Readers of the London Review of Books will know that Jenny Diski has been writing diary posts about her cancer for over a year. In “Who’ll be last?” (November 19, 2015), Diski reflects on the embarrassing situation of those of us who announce our forthcoming death from cancer, yet still remain alive to write about it. She cites the case of Clive James who “after telling the world five years ago that he had untreatable leukaemia, has had to apologise for not yet being dead.” And offers a quiz show challenge: “Which writer lived the longest and wrote the most columns and/or books after the announcement?” On the other hand, if cancer “were a race, the first man home…would be Oliver Sacks (announced 19 February―died 30 August.” In this race, you win by dying, quickly.
Diski is tough on the subject of cancer. To say she is unsentimental about her illness is to understate the wicked violence of her prose. She delivers details about the treatments she endures in a tone that wards off sympathy, while shocking the reader into the realpolitik of surviving with cancer thanks to innovations in modern medicine.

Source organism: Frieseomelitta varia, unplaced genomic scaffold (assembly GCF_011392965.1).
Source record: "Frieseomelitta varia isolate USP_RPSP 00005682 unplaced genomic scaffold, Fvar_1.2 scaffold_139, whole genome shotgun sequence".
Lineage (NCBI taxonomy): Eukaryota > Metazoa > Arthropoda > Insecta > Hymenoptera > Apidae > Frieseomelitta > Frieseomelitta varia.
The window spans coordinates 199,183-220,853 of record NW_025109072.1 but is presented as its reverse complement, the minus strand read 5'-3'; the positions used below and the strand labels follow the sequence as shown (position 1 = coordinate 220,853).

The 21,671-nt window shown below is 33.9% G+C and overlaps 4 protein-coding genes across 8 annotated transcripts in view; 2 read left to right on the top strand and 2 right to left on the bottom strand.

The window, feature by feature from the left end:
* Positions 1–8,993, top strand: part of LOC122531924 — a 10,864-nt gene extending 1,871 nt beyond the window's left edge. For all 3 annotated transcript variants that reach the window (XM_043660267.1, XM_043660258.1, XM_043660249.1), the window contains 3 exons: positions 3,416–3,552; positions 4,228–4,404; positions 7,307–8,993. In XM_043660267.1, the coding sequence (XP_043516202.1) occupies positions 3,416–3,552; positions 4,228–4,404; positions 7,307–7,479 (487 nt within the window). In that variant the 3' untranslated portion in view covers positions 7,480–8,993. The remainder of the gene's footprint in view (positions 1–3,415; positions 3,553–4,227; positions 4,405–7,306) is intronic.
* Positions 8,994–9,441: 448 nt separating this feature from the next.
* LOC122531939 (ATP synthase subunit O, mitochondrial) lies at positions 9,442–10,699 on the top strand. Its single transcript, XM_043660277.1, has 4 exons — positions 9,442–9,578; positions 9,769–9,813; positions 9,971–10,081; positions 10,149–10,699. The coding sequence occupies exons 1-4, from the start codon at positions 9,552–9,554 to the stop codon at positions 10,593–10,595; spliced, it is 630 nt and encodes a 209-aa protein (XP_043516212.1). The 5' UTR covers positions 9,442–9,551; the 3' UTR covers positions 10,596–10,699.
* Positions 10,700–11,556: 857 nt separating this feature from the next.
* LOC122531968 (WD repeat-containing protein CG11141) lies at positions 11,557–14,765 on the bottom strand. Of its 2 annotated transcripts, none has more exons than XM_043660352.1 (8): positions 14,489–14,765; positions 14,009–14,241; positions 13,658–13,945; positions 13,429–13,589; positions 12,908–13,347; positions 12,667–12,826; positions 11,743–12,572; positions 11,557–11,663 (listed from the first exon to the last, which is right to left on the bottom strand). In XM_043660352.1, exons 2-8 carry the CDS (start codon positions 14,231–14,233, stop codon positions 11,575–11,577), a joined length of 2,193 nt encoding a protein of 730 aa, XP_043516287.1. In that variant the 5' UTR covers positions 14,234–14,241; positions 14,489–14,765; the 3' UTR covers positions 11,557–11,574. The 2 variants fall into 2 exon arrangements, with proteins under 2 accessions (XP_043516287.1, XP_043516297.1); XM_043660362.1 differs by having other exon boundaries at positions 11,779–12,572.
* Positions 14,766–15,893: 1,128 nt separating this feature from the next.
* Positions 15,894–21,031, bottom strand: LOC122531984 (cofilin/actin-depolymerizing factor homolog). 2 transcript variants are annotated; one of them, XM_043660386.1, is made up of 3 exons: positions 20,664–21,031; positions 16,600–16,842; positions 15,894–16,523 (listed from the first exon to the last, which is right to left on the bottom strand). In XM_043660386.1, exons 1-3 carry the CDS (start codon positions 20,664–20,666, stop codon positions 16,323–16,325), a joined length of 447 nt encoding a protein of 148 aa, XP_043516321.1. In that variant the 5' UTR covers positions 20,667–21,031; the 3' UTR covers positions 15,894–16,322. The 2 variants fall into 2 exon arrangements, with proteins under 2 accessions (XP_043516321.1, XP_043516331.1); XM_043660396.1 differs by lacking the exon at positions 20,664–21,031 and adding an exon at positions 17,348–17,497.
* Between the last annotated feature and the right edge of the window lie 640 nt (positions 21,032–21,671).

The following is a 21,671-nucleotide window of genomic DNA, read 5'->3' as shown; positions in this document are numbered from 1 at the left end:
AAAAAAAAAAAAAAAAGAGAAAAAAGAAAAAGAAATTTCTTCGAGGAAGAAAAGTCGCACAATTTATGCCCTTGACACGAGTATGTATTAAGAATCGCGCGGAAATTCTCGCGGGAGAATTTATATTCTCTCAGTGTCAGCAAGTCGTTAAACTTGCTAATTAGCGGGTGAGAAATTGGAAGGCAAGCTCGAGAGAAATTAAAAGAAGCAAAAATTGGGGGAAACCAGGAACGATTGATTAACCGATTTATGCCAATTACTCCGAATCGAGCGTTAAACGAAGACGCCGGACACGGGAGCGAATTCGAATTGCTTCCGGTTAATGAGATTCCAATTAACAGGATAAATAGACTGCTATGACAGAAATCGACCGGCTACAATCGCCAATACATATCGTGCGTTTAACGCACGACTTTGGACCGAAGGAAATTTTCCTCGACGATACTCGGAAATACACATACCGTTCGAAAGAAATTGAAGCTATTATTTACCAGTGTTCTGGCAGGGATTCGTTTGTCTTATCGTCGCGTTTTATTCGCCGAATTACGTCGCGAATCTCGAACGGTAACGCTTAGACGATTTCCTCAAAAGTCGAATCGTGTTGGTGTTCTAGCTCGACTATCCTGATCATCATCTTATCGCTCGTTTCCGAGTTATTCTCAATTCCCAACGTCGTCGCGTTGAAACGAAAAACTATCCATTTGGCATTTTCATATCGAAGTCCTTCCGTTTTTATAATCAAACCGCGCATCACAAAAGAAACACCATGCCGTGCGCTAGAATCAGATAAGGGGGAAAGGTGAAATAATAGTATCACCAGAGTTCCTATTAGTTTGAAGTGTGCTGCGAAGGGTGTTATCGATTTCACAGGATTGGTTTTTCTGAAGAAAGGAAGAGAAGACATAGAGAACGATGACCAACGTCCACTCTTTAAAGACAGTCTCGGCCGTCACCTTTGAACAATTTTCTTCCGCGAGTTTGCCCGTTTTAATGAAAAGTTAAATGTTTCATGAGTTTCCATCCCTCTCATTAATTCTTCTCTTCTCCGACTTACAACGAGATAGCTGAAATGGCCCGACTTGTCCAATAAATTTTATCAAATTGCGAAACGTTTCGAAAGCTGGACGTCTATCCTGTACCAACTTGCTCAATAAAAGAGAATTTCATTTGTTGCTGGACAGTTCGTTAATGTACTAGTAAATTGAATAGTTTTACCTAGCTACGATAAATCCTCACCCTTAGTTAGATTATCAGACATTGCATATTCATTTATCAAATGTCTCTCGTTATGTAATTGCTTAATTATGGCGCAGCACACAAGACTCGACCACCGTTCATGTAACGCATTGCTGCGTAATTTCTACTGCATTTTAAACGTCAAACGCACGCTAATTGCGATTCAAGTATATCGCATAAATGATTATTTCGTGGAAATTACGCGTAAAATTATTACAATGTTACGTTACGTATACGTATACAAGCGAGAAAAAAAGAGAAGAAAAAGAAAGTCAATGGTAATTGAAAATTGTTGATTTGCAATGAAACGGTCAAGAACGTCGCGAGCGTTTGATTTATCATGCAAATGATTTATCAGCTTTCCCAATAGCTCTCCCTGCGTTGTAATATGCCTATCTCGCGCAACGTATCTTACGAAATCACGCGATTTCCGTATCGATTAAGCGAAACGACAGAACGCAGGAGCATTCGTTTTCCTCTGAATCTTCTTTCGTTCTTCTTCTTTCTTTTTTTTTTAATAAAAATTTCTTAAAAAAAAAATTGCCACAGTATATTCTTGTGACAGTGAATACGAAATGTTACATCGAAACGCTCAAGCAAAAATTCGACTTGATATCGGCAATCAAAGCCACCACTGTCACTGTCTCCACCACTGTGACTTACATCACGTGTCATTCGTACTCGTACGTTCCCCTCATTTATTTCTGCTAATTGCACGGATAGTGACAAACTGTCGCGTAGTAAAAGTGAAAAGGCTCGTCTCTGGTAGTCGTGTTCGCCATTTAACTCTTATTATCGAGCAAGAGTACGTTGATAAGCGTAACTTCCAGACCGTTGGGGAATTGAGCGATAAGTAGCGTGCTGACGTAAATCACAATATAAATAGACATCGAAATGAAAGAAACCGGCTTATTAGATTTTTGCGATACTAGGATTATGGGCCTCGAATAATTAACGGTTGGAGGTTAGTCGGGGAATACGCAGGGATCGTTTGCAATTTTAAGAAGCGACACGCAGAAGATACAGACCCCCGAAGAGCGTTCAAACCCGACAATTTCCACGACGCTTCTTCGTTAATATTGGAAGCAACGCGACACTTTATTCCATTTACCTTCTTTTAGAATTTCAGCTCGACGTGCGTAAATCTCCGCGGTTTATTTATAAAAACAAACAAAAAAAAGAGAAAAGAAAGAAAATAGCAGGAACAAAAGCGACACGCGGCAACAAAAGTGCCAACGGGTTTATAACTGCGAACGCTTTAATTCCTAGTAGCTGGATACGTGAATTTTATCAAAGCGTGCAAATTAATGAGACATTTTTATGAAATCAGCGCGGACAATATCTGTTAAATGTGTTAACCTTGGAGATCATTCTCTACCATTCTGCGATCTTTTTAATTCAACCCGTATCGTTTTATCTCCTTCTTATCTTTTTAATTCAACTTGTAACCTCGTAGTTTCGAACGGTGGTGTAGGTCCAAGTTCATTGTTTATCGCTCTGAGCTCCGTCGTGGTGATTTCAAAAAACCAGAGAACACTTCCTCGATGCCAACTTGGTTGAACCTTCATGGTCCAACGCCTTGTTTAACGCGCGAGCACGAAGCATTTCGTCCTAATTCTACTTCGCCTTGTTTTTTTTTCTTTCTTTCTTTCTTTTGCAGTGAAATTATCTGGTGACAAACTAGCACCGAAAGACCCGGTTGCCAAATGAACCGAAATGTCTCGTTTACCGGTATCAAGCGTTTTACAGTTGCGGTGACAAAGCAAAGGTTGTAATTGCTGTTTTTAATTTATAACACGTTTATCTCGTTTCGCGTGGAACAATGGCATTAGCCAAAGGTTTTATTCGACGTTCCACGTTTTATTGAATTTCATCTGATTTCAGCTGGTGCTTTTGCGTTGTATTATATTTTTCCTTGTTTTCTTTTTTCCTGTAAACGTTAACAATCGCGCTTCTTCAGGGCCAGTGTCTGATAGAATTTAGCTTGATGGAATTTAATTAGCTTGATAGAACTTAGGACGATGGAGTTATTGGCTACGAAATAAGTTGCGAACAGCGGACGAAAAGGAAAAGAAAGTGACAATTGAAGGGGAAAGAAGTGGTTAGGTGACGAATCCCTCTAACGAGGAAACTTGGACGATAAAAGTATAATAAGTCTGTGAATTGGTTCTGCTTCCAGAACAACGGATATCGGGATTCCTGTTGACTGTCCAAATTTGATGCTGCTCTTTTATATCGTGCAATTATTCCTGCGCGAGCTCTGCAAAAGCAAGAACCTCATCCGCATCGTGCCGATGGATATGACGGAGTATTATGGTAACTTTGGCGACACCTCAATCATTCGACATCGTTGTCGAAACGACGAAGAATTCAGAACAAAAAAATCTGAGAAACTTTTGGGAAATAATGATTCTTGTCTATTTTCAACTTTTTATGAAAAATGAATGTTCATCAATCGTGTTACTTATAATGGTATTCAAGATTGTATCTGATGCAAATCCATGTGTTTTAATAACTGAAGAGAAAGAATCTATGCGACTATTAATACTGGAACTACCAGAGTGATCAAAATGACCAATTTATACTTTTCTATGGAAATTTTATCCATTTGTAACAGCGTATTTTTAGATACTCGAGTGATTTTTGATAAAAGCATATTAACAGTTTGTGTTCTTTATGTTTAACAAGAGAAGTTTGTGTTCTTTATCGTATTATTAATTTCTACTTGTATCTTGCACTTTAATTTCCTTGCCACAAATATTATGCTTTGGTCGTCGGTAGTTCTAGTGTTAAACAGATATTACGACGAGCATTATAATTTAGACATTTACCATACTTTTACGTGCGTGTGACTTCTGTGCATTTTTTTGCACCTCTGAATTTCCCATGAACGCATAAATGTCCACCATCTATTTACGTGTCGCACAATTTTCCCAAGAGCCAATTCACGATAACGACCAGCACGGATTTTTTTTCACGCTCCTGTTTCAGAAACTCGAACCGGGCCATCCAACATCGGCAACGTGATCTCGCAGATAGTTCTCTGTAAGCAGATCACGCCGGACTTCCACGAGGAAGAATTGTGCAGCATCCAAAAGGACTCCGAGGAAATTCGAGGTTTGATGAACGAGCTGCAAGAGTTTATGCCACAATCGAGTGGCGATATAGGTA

I enjoy reading these irascible manifestos, hard to know what to call the genre–rant, screed, complaint―writing that bears witness to the kind of suffering we’d all prefer to avoid, honest testimony, without cheerful sanitizing, more rare than you’d think. (Susan Guar’s Memoir of a Debunked Woman, Jochlann Lain’s Malignant, and Miriam Engelberg’s Cancer Made me a Shallower Person―sadly, Engelberg died the year her memoir appeared–are brilliant exceptions to the rule.)
Most of all, what I liked about this installment is the limning of the embarrassment of remaining alive, outliving the statistics, off the charts, fill in the cliché.
This embarrassment weighs heavily on my mind because soon I will have another scan. I’m not sure which number this is, somewhere in the double digits. Except for the diagnostic scan in December 2011, and a serious scare one year into treatment that led to a biopsy, the scans have been consistently “good.” More recently, since I’m on chemo break, the oncologist calls them “stable.” As an acquaintance in treatment now for her lung cancer likes to say, “stable is the new good.”
Each time, though, I’m convinced the scan will be bad, and when it’s not I feel I should apologize to my friends for having worried them. If dying is winning, I’m still losing, but it’s not the kind of race where you really want to finish first.